Second if one reviews the time-lines provided in each of the progress reports (Roadmaps as they are called) it is clear that with each update issued the time-lines are extending.
Third my making the choice to implement Cerner clinical applications on top of an iSoft Patient Management System they have greatly complicated the operations of each and have lost many of the key benefits of integration that the Cerner system offers.
This is especially true given their approach is to integrate patient administration, outpatients, emergency, laboratory, pharmacy and radiology (at least) onto a Cerner core repository. I believe this is a plain stupid strategy. The amount of context switching from source systems (lab, pharmacy etc) that many clinicians will be forced into is likely to be both time-wasting and annoying.
Fourth with the some of the system selections made there must be the suspicion that adequate financial due-diligence was not undertaken given the difficulties being experienced at present by iSoft.
Fifth, any Health IT strategy that takes six-seven years to implement in the Public Sector has a high risk profile no matter what else goes well initially.
It seems to me that sadly this strategy is facing some existential threats. I hope it can prosper and deliver but it is looking less likely to me as of late June, 2007.
Full blog here:
A year later we had this:

Vic rethinks e-health

Karen Dearne | September 30, 2008
VICTORIA is ruling a line under its patchy HealthSmart IT rollout, and has returned to the drawing board with plans for a new whole-of-health ICT strategy for the period 2009-2013.
When the now-$427 million program began in 2003, it was hoped that the ICT refresh and rebuild across the state's public hospitals, rural alliances and community health providers would be complete within four years.
But in April this year, Victoria's auditor-general Des Pearson said HealthSmart had been overly ambitious in its targets, and was at least two years behind schedule.
More than half of the original budget had been spent with only 24 per cent of the planned installations complete.
The audit office found that HealthSmart had failed to get the cornerstone Cerner clinical system working at any of its sites, and had replaced only one of 10 HOMER hospital systems which were obsolete when the program began.
Mr Pearson said the project judged most at risk, but with the greatest potential benefit, was Cerner's Millennium suite of e-health records, appointments scheduling, diagnostic services, results reporting and e-prescribing applications.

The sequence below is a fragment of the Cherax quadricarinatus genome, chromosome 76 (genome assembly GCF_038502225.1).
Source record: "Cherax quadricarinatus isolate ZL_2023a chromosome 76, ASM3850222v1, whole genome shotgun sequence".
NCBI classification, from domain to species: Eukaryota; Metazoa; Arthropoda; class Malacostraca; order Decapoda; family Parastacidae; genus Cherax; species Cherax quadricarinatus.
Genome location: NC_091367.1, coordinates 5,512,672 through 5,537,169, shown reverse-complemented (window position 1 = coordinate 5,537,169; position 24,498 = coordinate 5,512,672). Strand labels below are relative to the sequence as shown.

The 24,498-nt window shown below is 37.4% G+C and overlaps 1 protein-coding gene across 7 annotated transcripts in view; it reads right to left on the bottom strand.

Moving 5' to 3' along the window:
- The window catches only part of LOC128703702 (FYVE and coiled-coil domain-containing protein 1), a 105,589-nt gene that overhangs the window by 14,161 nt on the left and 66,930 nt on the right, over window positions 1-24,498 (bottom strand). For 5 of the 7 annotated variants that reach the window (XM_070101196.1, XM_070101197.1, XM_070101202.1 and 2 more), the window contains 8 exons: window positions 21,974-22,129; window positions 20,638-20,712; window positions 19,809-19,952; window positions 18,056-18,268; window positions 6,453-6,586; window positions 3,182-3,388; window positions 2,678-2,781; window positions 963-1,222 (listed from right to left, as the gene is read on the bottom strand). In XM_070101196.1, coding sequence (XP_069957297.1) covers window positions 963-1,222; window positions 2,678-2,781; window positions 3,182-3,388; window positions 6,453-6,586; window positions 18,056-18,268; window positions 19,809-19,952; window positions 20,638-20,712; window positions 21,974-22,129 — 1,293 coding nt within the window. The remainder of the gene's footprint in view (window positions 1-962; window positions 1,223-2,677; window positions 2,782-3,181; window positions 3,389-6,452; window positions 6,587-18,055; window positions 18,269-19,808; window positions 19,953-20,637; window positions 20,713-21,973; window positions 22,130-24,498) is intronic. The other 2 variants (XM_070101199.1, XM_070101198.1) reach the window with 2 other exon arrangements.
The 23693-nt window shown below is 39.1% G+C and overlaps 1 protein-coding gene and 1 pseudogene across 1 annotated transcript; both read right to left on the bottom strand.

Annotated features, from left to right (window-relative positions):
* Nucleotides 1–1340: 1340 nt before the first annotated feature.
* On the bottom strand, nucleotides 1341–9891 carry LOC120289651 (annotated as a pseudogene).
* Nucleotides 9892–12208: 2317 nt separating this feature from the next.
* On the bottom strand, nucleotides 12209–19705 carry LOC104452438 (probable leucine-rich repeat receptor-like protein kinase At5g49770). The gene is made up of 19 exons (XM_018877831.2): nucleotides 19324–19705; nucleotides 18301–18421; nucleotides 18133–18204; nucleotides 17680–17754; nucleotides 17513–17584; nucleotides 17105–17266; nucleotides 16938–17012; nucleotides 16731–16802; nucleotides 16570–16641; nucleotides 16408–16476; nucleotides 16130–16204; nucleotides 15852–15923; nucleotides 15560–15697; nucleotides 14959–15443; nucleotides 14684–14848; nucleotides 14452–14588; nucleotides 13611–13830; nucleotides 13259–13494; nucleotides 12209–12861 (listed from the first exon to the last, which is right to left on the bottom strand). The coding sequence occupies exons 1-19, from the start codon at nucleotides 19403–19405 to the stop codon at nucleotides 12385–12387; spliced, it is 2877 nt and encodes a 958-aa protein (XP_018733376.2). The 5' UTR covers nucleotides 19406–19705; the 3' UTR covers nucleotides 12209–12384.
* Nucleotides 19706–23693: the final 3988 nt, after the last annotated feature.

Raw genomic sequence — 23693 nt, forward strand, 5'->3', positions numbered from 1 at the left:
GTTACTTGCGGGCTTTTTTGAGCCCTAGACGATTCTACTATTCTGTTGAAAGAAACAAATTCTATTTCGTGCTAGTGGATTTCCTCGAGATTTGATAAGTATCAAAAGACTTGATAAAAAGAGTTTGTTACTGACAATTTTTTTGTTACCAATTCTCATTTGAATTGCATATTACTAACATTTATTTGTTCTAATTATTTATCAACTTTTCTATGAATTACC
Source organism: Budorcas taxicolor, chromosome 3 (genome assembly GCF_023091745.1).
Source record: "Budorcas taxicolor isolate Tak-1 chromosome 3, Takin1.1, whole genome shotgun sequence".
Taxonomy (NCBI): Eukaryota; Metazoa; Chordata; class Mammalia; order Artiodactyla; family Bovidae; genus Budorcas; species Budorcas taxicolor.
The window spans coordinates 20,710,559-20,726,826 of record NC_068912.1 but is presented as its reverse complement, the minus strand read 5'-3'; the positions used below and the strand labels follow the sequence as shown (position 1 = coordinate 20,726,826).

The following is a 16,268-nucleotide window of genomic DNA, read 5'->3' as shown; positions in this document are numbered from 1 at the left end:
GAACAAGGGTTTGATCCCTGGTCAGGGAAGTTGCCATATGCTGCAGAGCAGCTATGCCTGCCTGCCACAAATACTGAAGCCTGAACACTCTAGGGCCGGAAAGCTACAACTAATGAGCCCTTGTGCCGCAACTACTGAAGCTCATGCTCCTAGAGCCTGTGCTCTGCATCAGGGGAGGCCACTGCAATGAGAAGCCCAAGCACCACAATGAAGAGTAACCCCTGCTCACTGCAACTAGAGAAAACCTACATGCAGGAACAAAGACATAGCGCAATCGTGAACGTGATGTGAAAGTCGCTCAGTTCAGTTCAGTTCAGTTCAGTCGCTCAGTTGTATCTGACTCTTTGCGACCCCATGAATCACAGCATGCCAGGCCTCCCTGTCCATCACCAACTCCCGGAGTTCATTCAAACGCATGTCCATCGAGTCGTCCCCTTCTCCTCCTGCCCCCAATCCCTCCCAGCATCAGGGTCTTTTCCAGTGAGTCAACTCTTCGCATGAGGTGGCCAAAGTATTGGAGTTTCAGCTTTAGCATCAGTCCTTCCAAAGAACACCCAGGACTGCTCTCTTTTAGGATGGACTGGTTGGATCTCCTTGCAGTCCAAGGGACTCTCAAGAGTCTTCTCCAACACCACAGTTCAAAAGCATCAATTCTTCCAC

A $79 million deal with Cerner was signed in March 2006, but costs had risen by $17 million to $96 million in 2006 - the biggest price blowout so far, the audit office found.
More here:
And of course we had the always bad sign of the program director leaving (smart people know when the jig is up and it is not working and that one should go before being sprung):

HealthSmart boss resigns

17 September 2008 08:52 PM
The public servant in charge of Victoria's mammoth HealthSmart electronic health initiative has resigned for what the state's health department today said were personal reasons.
Fiona Wilson had led the troubled project since mid-2003 in her capacity as the director of the Office of Health Information Systems within the Victorian Department of Human Services. However a spokesperson for the department told tonight that Wilson had grown weary of the regular commute from Auckland where her partner resided.
More here:
Full blog here:
As it is when the staff are complaining vociferously!

Monday, February 11, 2008

Southern Health (Victoria) Staff Speak Out on HealthSMART.

The following rather long letter arrived – by post – in an unmarked envelope – last week.
The impassioned three page letter (scanned) can be accessed here.
(Note the file is about 3.0 Megs and takes a few moments to load even on a broadband link)
While it is hard to know the exact truth behind all these claims enough of the thrust of what is being said makes very good sense, and to me the broad points ring true.
Full blog here:
The bottom line here to me is what went wrong were 2 fundamental issues:
1. The failure to recognise the complexity of the large organisations and allow them enough autonomy. This just led to push back and eventual failure.
2. A range of poor technical and implementation decisions - a key one of which was not to listen closely to the experience of the vendors who had been engaged.
Looking back my comments from 5 years ago look pretty prescient and sensible.
All I can say is I hope we don’t also continue to push on and waste money for 5 years on the equally flawed NEHRS which is getting even greater ‘push back’ in my view.


Anonymous said...

Suckers. The rest of us knew it was a lemon and resisted being pushed into it. ......... You gotta feel sorry for ...